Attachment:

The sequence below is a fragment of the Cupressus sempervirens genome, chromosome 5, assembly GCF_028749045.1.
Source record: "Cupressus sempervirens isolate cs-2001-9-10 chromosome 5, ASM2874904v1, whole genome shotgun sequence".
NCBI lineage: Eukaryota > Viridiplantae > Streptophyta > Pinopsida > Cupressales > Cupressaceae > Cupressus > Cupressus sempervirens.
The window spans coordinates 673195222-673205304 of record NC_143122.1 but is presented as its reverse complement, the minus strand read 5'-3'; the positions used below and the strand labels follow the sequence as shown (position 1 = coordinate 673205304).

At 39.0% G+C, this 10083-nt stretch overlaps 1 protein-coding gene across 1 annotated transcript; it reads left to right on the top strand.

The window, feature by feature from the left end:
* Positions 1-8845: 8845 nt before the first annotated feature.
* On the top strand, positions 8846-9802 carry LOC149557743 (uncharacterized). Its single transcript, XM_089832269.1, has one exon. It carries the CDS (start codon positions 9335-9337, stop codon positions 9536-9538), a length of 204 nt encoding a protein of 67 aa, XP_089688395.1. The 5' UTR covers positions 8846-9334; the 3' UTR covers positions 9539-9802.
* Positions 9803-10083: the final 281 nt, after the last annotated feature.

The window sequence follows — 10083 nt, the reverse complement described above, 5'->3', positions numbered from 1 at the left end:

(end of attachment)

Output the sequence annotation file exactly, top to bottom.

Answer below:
The sequence below is a fragment of the Cupressus sempervirens genome, chromosome 5, assembly GCF_028749045.1.
Source record: "Cupressus sempervirens isolate cs-2001-9-10 chromosome 5, ASM2874904v1, whole genome shotgun sequence".
NCBI lineage: Eukaryota > Viridiplantae > Streptophyta > Pinopsida > Cupressales > Cupressaceae > Cupressus > Cupressus sempervirens.
The window spans coordinates 673195222-673205304 of record NC_143122.1 but is presented as its reverse complement, the minus strand read 5'-3'; the positions used below and the strand labels follow the sequence as shown (position 1 = coordinate 673205304).

At 39.0% G+C, this 10083-nt stretch overlaps 1 protein-coding gene across 1 annotated transcript; it reads left to right on the top strand.

The window, feature by feature from the left end:
* Positions 1-8845: 8845 nt before the first annotated feature.
* On the top strand, positions 8846-9802 carry LOC149557743 (uncharacterized). Its single transcript, XM_089832269.1, has one exon. It carries the CDS (start codon positions 9335-9337, stop codon positions 9536-9538), a length of 204 nt encoding a protein of 67 aa, XP_089688395.1. The 5' UTR covers positions 8846-9334; the 3' UTR covers positions 9539-9802.
* Positions 9803-10083: the final 281 nt, after the last annotated feature.

The window sequence follows — 10083 nt, the reverse complement described above, 5'->3', positions numbered from 1 at the left end: